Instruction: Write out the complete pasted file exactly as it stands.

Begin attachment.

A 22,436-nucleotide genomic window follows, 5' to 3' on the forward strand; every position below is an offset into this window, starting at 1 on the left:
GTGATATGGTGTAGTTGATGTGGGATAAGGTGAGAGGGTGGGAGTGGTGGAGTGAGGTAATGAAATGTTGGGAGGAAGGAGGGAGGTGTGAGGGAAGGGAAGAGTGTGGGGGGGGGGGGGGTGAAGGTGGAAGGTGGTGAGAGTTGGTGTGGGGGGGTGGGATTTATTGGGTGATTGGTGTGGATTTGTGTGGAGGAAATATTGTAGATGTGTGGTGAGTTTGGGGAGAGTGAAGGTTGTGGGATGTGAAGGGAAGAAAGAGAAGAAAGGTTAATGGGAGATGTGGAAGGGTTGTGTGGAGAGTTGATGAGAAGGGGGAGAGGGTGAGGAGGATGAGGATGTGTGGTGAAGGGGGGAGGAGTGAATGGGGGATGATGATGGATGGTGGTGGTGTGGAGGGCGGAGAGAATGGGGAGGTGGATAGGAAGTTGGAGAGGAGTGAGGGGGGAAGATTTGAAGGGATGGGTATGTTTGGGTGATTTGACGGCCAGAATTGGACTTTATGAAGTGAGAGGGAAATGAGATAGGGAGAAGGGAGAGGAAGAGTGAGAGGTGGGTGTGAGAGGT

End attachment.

A 22,436-nucleotide genomic window follows, 5' to 3' on the forward strand; every position below is an offset into this window, starting at 1 on the left:
GTGATATGGTGTAGTTGATGTGGGATAAGGTGAGAGGGTGGGAGTGGTGGAGTGAGGTAATGAAATGTTGGGAGGAAGGAGGGAGGTGTGAGGGAAGGGAAGAGTGTGGGGGGGGGGGGGGTGAAGGTGGAAGGTGGTGAGAGTTGGTGTGGGGGGGTGGGATTTATTGGGTGATTGGTGTGGATTTGTGTGGAGGAAATATTGTAGATGTGTGGTGAGTTTGGGGAGAGTGAAGGTTGTGGGATGTGAAGGGAAGAAAGAGAAGAAAGGTTAATGGGAGATGTGGAAGGGTTGTGTGGAGAGTTGATGAGAAGGGGGAGAGGGTGAGGAGGATGAGGATGTGTGGTGAAGGGGGGAGGAGTGAATGGGGGATGATGATGGATGGTGGTGGTGTGGAGGGCGGAGAGAATGGGGAGGTGGATAGGAAGTTGGAGAGGAGTGAGGGGGGAAGATTTGAAGGGATGGGTATGTTTGGGTGATTTGACGGCCAGAATTGGACTTTATGAAGTGAGAGGGAAATGAGATAGGGAGAAGGGAGAGGAAGAGTGAGAGGTGGGTGTGAGAGGT